When it comes to voice-over-Internet protocol services, consumers care more about reliability than quality — and surprisingly, they have no clear-cut preference as to whether their bundled services come from cable operators or telcos.
Those were among the findings of a new Gallup Poll commissioned by UBS Warburg cable debt and equity analyst Aryeh Bourkoff.
Gallup interviewed 803 U.S. consumers about VoIP, and found a relatively strong appetite for alternatives in telephony service.
More than one-third of respondents without broadband telephony (34%) said they were likely to switch if they could save 20% or more on their phone bill.
Three-fourths of respondents (74%) expressed no preference when asked if they’d prefer to receive a bundle of voice, video and data services from a cable provider or a telco.
According to poll results, quality seemed less important in phone service than reliability, as 59% of respondents said lower voice quality was acceptable, while only 41% said they could live with lower reliability from their broadband phone service.
Wireless telephony didn’t play a major role in the bundle. More than 50% of respondents indicated that they didn’t necessarily prefer to get wireless service from the same company that provided their wireline service.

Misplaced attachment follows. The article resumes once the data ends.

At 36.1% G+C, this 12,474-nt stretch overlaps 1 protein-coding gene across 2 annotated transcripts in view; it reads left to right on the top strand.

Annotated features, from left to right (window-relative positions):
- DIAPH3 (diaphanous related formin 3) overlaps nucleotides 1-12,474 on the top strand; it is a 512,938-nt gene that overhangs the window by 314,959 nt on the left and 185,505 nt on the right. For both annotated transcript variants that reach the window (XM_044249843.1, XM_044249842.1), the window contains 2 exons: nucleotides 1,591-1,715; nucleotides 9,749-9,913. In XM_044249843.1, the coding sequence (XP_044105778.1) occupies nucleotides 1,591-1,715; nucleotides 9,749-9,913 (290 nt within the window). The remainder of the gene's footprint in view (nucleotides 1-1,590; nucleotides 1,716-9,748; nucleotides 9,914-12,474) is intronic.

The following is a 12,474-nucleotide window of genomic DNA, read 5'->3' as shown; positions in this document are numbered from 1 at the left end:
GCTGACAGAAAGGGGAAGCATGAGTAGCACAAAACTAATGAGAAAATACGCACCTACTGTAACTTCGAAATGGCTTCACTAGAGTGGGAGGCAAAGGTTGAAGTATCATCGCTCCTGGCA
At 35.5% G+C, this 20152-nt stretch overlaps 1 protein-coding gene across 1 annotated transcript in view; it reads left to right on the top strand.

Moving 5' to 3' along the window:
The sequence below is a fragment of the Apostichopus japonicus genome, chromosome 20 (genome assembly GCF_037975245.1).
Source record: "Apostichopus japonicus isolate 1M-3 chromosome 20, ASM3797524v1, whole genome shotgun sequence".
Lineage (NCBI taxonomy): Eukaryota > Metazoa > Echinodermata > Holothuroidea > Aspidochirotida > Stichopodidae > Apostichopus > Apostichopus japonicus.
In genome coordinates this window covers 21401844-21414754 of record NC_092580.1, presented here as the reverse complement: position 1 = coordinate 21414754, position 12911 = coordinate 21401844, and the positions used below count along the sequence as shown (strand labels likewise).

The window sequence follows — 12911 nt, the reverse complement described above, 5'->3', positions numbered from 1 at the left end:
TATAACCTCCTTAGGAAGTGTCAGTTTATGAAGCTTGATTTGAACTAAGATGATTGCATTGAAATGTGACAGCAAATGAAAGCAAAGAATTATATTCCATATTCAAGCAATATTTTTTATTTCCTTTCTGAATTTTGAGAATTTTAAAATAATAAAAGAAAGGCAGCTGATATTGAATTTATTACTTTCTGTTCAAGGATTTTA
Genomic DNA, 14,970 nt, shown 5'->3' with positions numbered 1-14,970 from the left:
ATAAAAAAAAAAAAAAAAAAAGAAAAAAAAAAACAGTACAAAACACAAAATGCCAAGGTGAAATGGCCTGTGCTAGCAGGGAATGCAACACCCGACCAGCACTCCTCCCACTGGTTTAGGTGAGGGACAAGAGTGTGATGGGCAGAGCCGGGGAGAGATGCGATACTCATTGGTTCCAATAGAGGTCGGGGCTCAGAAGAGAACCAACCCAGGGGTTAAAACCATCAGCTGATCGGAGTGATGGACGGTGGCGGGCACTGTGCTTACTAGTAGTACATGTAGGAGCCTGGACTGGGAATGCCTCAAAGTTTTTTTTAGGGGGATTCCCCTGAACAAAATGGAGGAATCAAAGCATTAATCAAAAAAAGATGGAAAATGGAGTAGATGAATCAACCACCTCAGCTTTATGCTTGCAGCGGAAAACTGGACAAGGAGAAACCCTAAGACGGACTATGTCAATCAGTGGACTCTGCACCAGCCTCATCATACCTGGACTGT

As for the number of subscribers willing to switch for a 20% discount, Bourkoff wrote in a research report: “We believe this is a fair representation that would consider leaving their local exchange provider for a broadband telephony provider over time.” He noted that Time Warner Cable has sold VoIP to 9% of its video subscribers, and 23% of its cable-modem subscribers, in Portland, Maine.
On the reliability issue, Bourkoff said cable is well positioned as it moves away from thinking about VoIP as a second service and concentrates on delivering primary-line quality.
“We note that Cox [Communications Inc.] and Time Warner [Cable]’s strategy to use the inside wiring and existing phone jacks of the home actually improves the functionality of the VoIP service,” he wrote.
Consumers’ general lack of preference on bundle providers is good news for cable, said Bourkoff, as it shows they’re primarily interested in value.
“In our view, the provider that is first to market with the three-product bundle will benefit from lower-acquisition costs and customer loyalty as customers are less likely to move when they purchase these services from a single provider,” he wrote.
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